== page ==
Wednesday, January 18, 2012


What's the Easiest E-mini to Trade?

Tags: E-minis, Austin Passamonte, Futures trading, E-mini trading, E-mini futures, E-mini markets
When traders talk about trading E-mini futures, E-mini S&P 500 or "ES" is the first thought that usually comes to mind. It is by far the most popular stock-index market traded, by retail traders and institutions alike. That widespread popularity is not necessarily a good thing. Program trading arbitrage attempts at capturing the difference in price values per tick between E-mini and full-size S&P contracts creates a lot of sideways buzz in price movement. Other program trading efforts by funds and institutions involve arbing the futures against cash index pricing with SPY shares, futures against cash SPX options, futures against baskets of big-cap stocks and a plethora of other complex spread equations.
That type of layered congestion keeps the E-mini S&P constantly retracing its steps. Between directional swings of price movement up or down, there is consolidation with any market. That's how the pattern of price action plays out... consolidation leads to directional expansion, which then settles into consolidation. That cycle repeats itself over and over again, through all time frames and conditions. In the case of E-mini S&P futures, consolidation is created and emphasized by any number of arbitrage programs playing tug-of-war with the tapes. It's not like the index is going through the usual progression of accumulation, distribution and rest. The ES is constantly being pushed around in a small sideways range by sideways trading strategies designed to arb temporary price discrepancies.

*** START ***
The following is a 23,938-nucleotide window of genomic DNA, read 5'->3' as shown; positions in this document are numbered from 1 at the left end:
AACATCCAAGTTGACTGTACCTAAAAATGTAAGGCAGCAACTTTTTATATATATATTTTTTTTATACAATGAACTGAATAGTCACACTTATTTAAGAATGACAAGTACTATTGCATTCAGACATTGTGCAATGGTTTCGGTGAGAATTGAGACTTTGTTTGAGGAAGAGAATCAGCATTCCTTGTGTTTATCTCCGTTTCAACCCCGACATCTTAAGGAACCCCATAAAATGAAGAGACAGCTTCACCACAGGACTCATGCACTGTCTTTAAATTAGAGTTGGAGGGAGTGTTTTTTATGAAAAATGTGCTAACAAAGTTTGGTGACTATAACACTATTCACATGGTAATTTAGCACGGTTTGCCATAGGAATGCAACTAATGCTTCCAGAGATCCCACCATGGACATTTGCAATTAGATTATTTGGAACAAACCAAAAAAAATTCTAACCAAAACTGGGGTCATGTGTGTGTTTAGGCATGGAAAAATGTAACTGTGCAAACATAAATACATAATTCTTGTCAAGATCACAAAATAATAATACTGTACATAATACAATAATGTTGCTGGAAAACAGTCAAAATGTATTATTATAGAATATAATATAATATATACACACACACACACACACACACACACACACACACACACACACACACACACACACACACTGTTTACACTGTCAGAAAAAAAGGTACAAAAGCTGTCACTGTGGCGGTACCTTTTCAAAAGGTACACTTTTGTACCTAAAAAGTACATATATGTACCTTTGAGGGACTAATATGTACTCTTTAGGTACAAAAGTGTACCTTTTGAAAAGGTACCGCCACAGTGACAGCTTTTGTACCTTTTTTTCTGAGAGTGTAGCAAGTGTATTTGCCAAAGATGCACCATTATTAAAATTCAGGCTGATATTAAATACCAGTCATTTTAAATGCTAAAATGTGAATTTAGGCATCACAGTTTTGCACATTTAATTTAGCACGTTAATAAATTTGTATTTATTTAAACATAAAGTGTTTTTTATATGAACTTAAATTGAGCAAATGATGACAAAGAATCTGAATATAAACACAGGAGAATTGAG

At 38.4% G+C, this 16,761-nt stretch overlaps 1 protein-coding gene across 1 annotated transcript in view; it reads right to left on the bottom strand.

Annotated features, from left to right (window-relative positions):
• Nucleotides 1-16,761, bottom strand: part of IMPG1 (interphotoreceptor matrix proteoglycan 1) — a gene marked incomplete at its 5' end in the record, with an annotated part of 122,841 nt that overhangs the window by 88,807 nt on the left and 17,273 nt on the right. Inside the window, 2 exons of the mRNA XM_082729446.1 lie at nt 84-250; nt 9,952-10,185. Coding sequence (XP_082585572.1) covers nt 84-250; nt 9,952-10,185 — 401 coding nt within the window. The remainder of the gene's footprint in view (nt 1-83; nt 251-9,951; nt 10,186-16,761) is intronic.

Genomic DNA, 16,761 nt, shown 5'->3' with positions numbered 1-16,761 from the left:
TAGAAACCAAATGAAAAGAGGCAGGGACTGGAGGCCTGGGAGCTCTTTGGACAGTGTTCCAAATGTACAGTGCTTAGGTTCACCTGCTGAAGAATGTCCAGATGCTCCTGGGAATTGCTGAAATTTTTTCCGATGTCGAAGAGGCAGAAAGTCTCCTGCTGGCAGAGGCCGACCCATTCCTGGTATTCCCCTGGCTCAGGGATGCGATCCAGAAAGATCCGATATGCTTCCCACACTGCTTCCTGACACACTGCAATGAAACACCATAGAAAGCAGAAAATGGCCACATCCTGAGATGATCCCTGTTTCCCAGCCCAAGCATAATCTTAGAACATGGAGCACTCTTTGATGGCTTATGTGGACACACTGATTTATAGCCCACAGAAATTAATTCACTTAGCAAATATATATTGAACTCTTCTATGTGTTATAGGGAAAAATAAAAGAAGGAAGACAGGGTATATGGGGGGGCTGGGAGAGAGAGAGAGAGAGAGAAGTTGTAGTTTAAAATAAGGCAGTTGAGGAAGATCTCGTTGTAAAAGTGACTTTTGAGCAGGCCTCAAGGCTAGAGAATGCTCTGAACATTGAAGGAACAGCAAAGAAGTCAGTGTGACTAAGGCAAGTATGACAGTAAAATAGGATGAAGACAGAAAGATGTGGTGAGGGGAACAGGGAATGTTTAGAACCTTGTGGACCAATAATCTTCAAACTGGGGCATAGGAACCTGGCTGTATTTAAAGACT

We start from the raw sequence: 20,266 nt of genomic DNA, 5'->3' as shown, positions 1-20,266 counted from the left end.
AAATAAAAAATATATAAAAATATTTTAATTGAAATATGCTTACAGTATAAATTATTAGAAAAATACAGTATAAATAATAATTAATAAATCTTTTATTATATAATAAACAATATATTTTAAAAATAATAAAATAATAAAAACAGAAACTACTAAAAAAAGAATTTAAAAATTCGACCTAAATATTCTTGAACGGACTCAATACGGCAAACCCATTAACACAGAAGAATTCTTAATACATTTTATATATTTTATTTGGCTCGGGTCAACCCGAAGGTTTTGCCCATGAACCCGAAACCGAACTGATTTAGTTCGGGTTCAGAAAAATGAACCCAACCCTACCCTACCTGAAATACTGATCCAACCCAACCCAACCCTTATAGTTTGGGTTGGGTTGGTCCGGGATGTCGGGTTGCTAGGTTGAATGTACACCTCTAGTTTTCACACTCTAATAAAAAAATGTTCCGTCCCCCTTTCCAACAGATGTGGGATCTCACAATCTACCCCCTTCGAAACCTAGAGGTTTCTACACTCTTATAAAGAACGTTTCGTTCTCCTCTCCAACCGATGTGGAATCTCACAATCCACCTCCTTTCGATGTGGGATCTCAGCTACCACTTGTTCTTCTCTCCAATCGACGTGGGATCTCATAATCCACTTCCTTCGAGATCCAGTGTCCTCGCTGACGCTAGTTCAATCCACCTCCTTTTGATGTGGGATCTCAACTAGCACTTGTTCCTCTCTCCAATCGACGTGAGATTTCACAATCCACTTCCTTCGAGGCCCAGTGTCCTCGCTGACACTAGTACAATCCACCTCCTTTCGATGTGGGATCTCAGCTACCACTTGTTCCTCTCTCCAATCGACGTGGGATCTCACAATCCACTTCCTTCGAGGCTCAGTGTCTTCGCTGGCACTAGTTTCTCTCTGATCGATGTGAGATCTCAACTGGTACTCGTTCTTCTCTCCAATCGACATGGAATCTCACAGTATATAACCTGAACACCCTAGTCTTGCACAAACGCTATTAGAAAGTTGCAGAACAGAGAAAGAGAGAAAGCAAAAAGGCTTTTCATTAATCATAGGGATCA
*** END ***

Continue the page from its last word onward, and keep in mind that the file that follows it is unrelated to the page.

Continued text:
What does this mean to retail traders?
Many things. Because the ES contains so much sideways congested price movement or "noise", a lot of E-mini traders direct their focus on that. They work really hard at developing strategies that capture mere ticks of profit as successful trades. All manner of complex initial stop-loss, multiple contracts scaled out of to exit and bigger risk / smaller reward ratios are toyed with in search of success.
With very few exceptions, retail traders all fail miserably in these attempts. The concept of trading tiny scalps within sideways noise is just an illusion, not a viable path to success.
Nasdaq 100
Money is made for traders when price action is moving directionally. It stands to reason that the more directional a symbol is, the more opportunity for traders to buy low/sell high or sell high/buy low exists. Nasdaq 100 E-mini futures or "NQ" are far superior to the S&P futures in this regard. NQ futures lack the dogged back & fill behavior of ES futures. The NQ is smoother, straighter and much more directional. It spends less time in consolidation. When the NQ breaks from consolidation, it moves away from those areas where traders enter long or short trades without constantly chopping the initial stops.